The Manager’s View of GPL Version 3: Two (and a Half) Things to Like and Two More to Look Out For

IT departments that embrace open-source software are uncertain about the new version of the GNU Public License, arguably the most common FOSS license. Learn what’s in the works, and how GPLv3 may change the way your company adopts new software.

The GNU Public License, one of the oldest and most widely selected open-source licenses, is about to get its second makeover. There’s been a lot of uncertainty about the GPL’s differences in version 3, and exactly what they mean for end users, developers and corporations.

Part of the uncertainty stems from the fact that it was hard to pin down the exact nature of GPLv3 until late in the day. The license underwent multiple drafts, and some specific provisions (such as allegedly anti-Novell patent language) were added between drafts. But the current draft appears at last to be the final language that will be adopted—sometime this July, according to current plans.

The Free Software Foundation (FSF), the caretaker of the GPL, has a clear political agenda regarding the creation and distributions of software. Consider this portion of its FAQ for the GPL:

Of course, your software is not a contribution to our community if it is not free, and people who value their freedom will refuse to use it. Only people willing to give up their freedom will use your software, which means that it will effectively function as an inducement for people to lose their freedom.

If you hope some day to look back on your career and feel that it has contributed to the growth of a good and free society, you need to make your software free.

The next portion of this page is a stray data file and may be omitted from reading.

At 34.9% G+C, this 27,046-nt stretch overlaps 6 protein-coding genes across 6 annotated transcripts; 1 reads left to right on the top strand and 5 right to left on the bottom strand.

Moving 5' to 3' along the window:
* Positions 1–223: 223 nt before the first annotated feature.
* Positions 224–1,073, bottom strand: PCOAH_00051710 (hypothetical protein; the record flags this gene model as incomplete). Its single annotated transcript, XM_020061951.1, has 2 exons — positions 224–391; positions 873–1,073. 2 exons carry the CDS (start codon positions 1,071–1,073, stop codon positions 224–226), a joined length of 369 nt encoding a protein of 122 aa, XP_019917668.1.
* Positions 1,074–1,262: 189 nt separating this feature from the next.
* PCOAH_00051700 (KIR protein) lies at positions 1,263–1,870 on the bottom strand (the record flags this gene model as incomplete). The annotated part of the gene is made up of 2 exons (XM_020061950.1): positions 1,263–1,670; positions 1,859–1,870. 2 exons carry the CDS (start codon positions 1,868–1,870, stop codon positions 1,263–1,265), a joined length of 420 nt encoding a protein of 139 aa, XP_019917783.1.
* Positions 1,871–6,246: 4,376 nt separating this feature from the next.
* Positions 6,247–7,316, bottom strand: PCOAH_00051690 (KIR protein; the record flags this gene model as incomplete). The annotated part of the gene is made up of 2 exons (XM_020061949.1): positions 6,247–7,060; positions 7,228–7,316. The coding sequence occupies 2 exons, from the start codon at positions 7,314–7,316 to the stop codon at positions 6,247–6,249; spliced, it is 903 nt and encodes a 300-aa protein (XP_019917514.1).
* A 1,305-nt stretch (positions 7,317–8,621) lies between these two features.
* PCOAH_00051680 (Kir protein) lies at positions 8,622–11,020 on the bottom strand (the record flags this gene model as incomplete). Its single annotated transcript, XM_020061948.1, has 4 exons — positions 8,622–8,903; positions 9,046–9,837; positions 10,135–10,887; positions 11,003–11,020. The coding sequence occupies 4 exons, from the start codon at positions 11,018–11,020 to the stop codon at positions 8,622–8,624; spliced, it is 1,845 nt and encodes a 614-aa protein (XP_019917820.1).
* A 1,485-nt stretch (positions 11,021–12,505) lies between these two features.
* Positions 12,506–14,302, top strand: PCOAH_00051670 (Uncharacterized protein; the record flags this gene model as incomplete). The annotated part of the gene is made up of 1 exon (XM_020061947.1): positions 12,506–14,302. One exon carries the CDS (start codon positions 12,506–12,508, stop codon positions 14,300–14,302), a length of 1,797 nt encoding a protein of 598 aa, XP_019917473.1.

Leaving aside any discussion of whether its premise is even true (that most people place much weight in the relative “freeness” of software as a measure of its value), this statement provides a fairly accurate snapshot of the FSF’s attitude. Specifically, it believes that all software should be available without cost and should be freely distributable. This philosophy informs everything the FSF does, and particularly the GPL.

It is likely that if the FSF had its way, the GPL would require that anything that remotely touched a piece of GPL’d software would need to be GPL’d itself. However, even in its stridency, the FSF recognized that the GPL would not be widely adopted if it contained too extreme or coercive measures, and companies might not use open-source software with the GPL license. As a result, the GPLv2 largely concerned itself with GPL’d software, and programs that linked directly with GPL’d libraries. Some, if not most, of that safe haven for proprietary applications has been eroded in version 3.

However, uncertainty does not mean that the GPLv3 should be avoided by all (or even any) enterprises. In this article, I’ll point out the advantages and disadvantages to corporate IT departments.

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